Changing tactics in the abortion
argument: does a fetus feel pain?

by
Goodman NW.
Southmead Hospital, Bristol.
Br J Hosp Med. 1997 Dec 10;58(11):550.


ABSTRACT

The 30th anniversary of the passing of the abortion law in England sparked off yet another skirmish in the continuing struggle. Not only the Catholic Church but also anti-lobby groups have protested against the abortion law. Anti-lobby groups consider abortion as an evil that must be fought. To further explain their point, the anti-lobby groups used the conclusions on pediatric anesthetic practice to change their tactics in combating the abortion issue from the emotional point of view to the apparently rational. A group of pediatricians, anesthetists, bioethicists and neuroanatomists has considered the problem of when the fetus may first be able to feel pain. They have decided that the fetus cannot feel pain before the 26th week and recommended that the fetus be given an anesthetic for any abortion later than the 24th week. The anti-lobby groups say that this view limits the perception of pain to the cerebral cortex and that the thalamus is well enough developed by the 10th week for the growing embryo to feel the pain. However, as to the question of fetal pain, one can never know whether fetuses feel pain, because they can never tell.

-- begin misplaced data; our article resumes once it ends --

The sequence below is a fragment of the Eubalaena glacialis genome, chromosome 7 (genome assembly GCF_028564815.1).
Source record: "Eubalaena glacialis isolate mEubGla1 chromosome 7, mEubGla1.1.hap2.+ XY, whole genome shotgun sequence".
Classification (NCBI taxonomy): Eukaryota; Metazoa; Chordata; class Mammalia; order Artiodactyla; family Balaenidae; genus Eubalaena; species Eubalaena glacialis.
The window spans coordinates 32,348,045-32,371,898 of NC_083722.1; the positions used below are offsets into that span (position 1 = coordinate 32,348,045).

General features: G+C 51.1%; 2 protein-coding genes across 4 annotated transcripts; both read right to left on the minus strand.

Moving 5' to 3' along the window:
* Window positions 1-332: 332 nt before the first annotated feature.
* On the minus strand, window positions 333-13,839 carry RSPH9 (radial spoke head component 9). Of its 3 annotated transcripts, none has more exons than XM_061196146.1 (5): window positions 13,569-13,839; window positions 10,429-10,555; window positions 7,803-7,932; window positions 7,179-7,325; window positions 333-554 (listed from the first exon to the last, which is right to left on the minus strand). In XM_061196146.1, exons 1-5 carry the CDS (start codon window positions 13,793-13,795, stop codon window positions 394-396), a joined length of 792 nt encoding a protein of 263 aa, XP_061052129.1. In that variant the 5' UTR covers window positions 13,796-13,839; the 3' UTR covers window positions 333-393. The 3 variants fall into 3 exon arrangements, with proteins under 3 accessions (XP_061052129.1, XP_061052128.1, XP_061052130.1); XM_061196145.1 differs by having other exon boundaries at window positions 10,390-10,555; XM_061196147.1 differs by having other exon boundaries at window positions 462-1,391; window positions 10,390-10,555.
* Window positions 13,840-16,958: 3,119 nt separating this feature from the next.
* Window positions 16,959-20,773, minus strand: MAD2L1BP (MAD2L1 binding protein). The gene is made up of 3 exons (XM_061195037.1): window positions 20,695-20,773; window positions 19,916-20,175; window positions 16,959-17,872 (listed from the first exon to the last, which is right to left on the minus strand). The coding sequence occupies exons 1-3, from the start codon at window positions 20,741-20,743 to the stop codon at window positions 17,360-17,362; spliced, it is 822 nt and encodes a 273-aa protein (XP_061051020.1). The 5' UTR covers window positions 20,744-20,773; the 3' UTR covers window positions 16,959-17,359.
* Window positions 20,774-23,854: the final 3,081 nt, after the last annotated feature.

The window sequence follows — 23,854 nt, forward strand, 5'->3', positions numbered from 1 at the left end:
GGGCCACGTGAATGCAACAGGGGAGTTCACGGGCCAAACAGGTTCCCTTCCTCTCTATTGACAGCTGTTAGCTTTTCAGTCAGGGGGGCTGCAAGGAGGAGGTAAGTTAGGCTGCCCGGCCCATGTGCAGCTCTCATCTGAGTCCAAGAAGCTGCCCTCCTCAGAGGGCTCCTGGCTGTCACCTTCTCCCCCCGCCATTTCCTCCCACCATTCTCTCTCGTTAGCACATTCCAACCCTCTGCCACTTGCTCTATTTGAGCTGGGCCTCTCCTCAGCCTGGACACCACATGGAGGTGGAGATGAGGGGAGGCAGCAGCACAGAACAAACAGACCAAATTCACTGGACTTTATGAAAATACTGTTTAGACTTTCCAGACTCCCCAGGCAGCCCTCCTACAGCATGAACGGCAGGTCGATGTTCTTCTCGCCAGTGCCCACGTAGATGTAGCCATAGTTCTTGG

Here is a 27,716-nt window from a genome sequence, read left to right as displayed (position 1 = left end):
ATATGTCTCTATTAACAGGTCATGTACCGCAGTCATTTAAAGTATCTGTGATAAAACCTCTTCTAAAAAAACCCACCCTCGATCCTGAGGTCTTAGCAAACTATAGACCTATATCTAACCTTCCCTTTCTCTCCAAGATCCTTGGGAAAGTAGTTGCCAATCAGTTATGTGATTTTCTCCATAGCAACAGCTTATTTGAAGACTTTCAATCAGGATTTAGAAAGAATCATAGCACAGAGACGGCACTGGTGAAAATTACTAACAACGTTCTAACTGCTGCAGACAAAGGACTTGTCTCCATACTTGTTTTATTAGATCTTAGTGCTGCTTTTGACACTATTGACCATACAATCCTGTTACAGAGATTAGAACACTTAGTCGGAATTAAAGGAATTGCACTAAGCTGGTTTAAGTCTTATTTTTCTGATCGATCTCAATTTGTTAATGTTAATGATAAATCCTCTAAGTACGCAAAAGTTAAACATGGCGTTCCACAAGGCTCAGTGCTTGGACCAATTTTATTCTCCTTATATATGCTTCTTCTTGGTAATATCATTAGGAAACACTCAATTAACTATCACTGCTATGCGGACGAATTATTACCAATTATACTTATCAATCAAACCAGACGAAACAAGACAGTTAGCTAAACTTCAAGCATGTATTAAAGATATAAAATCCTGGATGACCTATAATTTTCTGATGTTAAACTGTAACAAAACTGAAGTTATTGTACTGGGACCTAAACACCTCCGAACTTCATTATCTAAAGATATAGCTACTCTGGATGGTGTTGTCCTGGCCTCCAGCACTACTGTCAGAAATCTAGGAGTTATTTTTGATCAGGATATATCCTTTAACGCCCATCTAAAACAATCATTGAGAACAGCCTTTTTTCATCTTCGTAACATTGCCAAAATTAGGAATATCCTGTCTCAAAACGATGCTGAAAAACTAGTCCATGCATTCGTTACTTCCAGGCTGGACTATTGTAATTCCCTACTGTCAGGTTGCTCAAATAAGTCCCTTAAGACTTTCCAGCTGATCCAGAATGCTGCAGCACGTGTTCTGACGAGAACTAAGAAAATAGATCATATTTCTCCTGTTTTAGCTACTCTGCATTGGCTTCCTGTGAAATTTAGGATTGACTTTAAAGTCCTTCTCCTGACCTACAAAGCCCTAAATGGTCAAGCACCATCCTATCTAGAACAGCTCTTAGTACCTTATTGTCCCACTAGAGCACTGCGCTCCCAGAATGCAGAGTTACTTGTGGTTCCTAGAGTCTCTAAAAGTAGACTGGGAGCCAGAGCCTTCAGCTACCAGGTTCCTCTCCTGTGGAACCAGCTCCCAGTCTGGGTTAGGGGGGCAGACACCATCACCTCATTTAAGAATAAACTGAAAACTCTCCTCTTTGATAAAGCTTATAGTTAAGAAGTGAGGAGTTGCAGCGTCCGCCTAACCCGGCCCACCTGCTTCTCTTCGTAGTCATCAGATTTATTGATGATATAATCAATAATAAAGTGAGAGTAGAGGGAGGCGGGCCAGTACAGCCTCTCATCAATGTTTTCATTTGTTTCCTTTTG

People
Arousal
Awareness
Scopolamine
Brain microtubules
Obstetric anaesthesia
Molecular mechanisms
The spongia somnifera
'My beloved chloroform'
'The secularisation of pain'
Functional neuroanatony of awareness
Intraoperative waking during anaesthesia



Refs
and further reading

general-anaesthesia.com
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